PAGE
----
In 2014, red envelopes underwent yet another round of modernization as Tencent, a major Chinese conglomerate and the creator of the messaging platform WeChat, introduced digital hongbao through its mobile payment platform. A few years later, analysts estimated that more than 768 million people used WeChat’s digital hongbao feature in 2018, with the average user sending out dozens or even thousands of red envelopes to their friends and family. Tencent has also recently experienced competition from other major Chinese technology firms, including Alibaba and Baidu, to see who will lead the year’s digital red envelope race. In 2019 so far, Baidu reportedly prepared a record 1.9 billion RMB (approximately $231 million) worth of red envelopes by becoming the exclusive partner of CCTV’s annual Spring Festival Gala, the single most watched television broadcast in the world. The arms race between technology companies has put the red envelope on the global map, with millions expected to be sent during Lunar New Year 2019.

 

 

Hongbao now represent another example of China’s switch to digital payments. WeChat delivers an abundance of services that similar apps, including its closest Western equivalent WhatsApp, do not provide. Using WeChat, users can not only message, call, and video chat, but they can also top up mobile data, post to an Instagram-esque social media platform (called “Moments”), and manage a WeChat “Wallet.” WeChat’s Wallet function allows users to transfer money without fees, pay for goods and services anywhere using WeChat QR codes, and even book flights, trains, and movie tickets. The ubiquitous presence of WeChat and Alibaba QR codes in shops in mainland China constitutes a large part of China’s growing cashless society.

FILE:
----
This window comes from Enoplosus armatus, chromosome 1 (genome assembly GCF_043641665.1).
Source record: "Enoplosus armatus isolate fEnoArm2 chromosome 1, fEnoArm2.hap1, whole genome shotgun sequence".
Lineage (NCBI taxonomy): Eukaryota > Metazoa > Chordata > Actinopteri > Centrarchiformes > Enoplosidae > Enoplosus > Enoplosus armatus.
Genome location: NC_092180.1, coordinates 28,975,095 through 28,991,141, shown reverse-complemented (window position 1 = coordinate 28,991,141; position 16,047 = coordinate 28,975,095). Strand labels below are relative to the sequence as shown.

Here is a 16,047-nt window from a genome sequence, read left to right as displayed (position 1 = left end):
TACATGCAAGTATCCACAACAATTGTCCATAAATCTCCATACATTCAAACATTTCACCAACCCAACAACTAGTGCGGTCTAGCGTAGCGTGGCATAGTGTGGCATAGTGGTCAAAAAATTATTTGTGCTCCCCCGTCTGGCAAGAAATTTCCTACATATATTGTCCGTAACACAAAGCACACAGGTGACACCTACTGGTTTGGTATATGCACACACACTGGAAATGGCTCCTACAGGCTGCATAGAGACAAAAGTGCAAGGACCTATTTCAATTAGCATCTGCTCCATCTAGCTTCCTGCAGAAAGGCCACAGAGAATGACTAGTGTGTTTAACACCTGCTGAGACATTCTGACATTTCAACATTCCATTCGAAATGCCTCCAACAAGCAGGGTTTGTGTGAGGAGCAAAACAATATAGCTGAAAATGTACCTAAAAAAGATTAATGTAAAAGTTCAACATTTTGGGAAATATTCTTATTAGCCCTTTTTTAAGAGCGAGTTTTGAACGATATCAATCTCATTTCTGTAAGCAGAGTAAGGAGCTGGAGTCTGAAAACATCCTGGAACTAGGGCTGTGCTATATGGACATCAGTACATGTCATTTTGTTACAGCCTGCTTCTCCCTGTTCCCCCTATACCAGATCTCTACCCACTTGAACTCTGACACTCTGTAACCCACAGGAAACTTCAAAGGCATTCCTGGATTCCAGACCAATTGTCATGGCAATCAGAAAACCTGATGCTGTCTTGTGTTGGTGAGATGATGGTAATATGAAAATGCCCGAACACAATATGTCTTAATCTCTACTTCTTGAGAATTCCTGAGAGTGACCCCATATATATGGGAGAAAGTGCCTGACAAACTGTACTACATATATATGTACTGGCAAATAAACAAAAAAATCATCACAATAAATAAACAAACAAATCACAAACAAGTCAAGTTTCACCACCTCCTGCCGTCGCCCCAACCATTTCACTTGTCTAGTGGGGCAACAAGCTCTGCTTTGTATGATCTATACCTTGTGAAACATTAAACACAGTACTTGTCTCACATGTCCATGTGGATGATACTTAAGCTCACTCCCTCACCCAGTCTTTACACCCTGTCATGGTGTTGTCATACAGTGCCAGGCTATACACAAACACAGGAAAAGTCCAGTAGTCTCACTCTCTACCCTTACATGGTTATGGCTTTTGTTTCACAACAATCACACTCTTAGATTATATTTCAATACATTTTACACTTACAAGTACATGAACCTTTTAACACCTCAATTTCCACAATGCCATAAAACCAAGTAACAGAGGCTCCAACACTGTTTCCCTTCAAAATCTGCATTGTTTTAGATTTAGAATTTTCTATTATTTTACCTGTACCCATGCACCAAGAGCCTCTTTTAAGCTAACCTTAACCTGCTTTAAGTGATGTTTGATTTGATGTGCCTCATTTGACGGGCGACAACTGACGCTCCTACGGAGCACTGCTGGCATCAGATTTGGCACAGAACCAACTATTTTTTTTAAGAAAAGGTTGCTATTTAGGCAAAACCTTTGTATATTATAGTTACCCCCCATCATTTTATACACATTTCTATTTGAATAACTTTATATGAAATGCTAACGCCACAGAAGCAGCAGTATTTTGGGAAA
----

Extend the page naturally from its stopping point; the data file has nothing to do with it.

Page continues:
Hongbao have followed suit. Within WeChat, users can click a virtual red envelope icon, add a message, and then input the amount of Chinese yuan to be digitally sent to other users or into group chats. The digital hongbao will appear as a red envelope icon in the chat, without any indication of the amount sent by the sender. If a hongbao is sent one-to-one between two users, the recipient is unable to tell the amount of the hongbao until they click and “open” the envelope to receive their gift.

If the hongbao is sent to a group chat, the sender still indicates the total amount to be sent; however, the opening of the hongbao becomes a game among the recipients. Whichever recipient “opens” the hongbao first receives the largest share of the amount sent; the second, a slightly lesser amount; and so on until the money has been exhausted. The last users to open the hongbao will most likely receive a notice that the hongbao has already been claimed. This leads to a mad dash in many group chats around the Lunar New Year, with friends who are physically sitting in the same room sending each other hongbao via WeChat to see who can click for the largest amount. Among the younger generations, whose mobile experiences are largely dictated by WeChat, digital hongbao are now the casual norm, with traditional giving a more formal practice.

The digitalization of giving has extended beyond hongbao specifically for the Lunar New Year. Chinese brides have been pictured wearing QR codes at weddings, capitalizing on the almost identical utility of two WeChat payment options: the “transfer” and a “red envelope.” While both ultimately send money virtually, there is societal distinction and acceptance of the subtle difference between a WeChat “transfer” — to transfer money between two users — and a WeChat hongbao — to gift money between any number of users. Unlike money transfers that allow the recipient to see the amount sent before formally accepting the transfer, clicking a WeChat hongbao automatically accepts the gift and deposits the gift into your WeChat wallet. By dressing up a typical money transfer as an envelope with a surprise amount, WeChat created an alternative to tradition that still makes it difficult for recipients to refuse the gift.

The advent of digital red envelopes on WeChat and other platforms does not mean the tradition of red envelopes is disappearing from the Lunar New Year or from Chinese society. Rather, the digitalization of the symbolic hongbao represents an adaptation of Chinese tradition to modern Chinese society. Although young people may rarely encounter hongbao in their physical form, their virtual eternalization preserves the tradition, albeit in a new way.

 

Source: The Diplomat